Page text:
Guest Column: Let’s follow the money on education reform

No doubt you have heard the news that public education is in need of reform. Gov. Cuomo has said so. Former CNN anchor Campbell Brown has said so. Even President Obama has said so. And what do all these people have in common? Well, a few things. None of them has taught students a day in their life. All of them have received pay or political contributions from the charter school movement and/or testing companies and all of them have wholly endorsed more charter schools. 

As a matter of record, in study after study, charter schools have not been found to outperform their public school counterparts, despite the fact that they get to pick the students who attend. Yet taxpayers pick up the bill every time a charter school is created. Mr. Cuomo has publicly called for more charter schools and his war on public education and teachers is now well documented. Why would the governor go all-in on charters? It may have a little to do with who financed his last re-election campaign. Maybe you’d be shocked to hear that hedge fund billionaires and financial types had a great deal to do with that re-election. William Ackman, Carl Icahn, Bruce Kovner and Daniel Nir, to name just a few, contributed to the governor’s political coffers.

You’d better believe they want a return on their investment.

In all, “education reformers/charter school proponents” contributed $1.6 million to Mr. Cuomo’s campaign. These are the people who have framed the narrative of failing public schools and are investing heavily in charter schools. Do you really think Wall Street tycoons have something new to offer teachers that will somehow enhance what goes on in your child’s classroom?

As last month’s News-Review editorial piece correctly points out, the governor is now using the results of a flawed rollout of Common Core and flawed testing scores to make the point that teachers are ineffective.

Did you know that in the first year of the Common Core assessments, the state education department did not set a passing score before the test? Instead they set a passing rate of 30 percent after the test was given, so regardless of student scores and how much they knew on the test, 70 percent of students would fail statewide. In year two, they set the passing rate at 35 percent and 65 percent of students failed. Let that sink in for a minute.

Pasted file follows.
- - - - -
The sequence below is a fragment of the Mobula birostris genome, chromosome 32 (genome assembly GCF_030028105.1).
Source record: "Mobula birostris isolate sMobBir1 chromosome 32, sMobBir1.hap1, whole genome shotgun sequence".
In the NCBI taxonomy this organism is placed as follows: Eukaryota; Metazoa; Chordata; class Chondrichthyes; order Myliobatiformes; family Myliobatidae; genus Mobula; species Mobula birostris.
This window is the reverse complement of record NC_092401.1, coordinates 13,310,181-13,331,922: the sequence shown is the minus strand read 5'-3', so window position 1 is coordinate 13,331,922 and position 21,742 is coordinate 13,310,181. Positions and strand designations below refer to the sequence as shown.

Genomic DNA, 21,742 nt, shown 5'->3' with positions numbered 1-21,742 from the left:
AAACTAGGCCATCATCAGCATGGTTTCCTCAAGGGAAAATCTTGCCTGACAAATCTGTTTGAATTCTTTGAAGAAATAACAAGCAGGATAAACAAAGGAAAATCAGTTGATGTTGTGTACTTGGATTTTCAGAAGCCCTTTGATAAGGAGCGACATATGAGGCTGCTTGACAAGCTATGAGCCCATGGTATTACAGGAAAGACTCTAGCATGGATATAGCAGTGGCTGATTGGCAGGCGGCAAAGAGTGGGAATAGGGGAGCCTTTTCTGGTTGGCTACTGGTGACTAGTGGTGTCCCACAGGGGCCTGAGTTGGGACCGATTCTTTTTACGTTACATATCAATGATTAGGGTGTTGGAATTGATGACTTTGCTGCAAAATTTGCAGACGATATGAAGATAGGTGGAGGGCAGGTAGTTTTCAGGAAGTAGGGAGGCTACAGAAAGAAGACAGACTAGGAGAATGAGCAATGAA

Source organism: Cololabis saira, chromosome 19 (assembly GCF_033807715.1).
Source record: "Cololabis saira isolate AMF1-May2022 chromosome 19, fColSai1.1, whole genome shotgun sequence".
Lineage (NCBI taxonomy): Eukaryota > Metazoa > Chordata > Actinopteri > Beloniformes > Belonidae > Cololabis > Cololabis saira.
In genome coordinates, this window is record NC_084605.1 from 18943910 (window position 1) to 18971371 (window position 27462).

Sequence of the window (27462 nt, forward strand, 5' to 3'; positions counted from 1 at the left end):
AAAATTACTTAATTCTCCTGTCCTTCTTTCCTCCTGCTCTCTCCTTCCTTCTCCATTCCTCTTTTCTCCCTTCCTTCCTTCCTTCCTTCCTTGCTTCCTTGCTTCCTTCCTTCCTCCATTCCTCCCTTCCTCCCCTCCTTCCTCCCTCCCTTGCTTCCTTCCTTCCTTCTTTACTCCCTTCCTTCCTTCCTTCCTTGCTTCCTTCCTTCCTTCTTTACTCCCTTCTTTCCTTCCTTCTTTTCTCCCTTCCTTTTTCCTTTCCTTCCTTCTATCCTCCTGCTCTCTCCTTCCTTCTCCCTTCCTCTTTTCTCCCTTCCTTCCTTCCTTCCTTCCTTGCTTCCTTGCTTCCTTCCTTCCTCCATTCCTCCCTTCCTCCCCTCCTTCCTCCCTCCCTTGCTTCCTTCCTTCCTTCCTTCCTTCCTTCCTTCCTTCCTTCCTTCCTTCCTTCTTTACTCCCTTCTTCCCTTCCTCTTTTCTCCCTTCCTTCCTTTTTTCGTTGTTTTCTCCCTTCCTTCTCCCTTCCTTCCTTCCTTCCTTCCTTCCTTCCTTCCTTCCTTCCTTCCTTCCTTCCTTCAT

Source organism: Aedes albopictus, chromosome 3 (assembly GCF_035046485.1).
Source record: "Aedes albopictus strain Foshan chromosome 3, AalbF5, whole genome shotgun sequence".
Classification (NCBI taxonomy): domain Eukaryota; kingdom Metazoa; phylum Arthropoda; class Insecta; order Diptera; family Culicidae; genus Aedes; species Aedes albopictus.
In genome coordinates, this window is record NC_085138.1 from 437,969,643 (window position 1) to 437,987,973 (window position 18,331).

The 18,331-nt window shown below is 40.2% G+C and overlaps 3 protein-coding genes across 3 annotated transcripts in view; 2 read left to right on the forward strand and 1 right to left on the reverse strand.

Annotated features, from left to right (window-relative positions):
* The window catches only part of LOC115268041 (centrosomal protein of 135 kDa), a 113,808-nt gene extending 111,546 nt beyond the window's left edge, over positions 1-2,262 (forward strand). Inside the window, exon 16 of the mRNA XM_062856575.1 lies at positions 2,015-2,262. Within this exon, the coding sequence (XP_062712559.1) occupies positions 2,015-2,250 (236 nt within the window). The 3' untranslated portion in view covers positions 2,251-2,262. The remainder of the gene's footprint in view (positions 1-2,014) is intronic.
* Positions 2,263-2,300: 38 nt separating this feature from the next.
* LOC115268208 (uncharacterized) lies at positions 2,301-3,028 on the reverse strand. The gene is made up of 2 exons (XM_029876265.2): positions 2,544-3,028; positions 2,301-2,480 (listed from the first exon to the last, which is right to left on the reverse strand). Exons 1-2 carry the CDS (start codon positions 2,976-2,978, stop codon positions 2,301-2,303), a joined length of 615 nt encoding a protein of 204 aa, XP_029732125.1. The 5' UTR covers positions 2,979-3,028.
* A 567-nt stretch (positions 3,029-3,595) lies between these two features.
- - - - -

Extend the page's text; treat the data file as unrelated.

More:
In the meantime, Mr. Cuomo is holding state education aid hostage until lawmakers approve his Draconian teacher evaluation plan, which ties 50 percent of a teacher’s annual evaluation to that test I just spoke of. The governor has slowly bled public education since he took office. The 2 percent tax cap, which began in 2012, has resulted in the excessing of thousands of teachers statewide. This has meant larger class sizes, the elimination of entire programs and the elimination of electives at the high school level — and every district in New York has suffered. The governor is bent on following his own political sound bites and test scores to the detriment of all students.

The fact is, Long Island public schools are among the best in the nation, but your governor will be dismantling them to make room for corporate greed. Students from our public school are accepted every year by the nation’s most competitive colleges and universities. Our students are recruited and valued by these schools because they know our students arrive at college well prepared. I know this because I have been a high school guidance counselor for 17 years and admissions counselors with whom I speak with regularly tell me so. They care about a student’s hard work in the classroom. They care about pursuing a rigorous academic program and many will need SAT or ACT scores that they are happy with. They don’t know or care about Common Core assessments in grades 3-8.

Educators, administrators and parents alike have been raising the alarm since Common Core was rolled out, but this governor’s current vitriol on public education makes it clear that he has only one goal: to privatize public education. As the saying goes, follow the money.

Your governor has been bought and paid for and his means to their (Wall Street investors’) end is your children. Test the kids, watch them fail and charter schools will come in and save the day — that’s the plan. As parents, do you want to be part of that kind of plan? As educators, we are well aware that for some, our voice and this letter are only self-serving. That will not prevent us from speaking for what is just and for what is right for children. The question now is, will you?

Mr. Olsen is a Riverhead resident and public school guidance counselor in Suffolk County.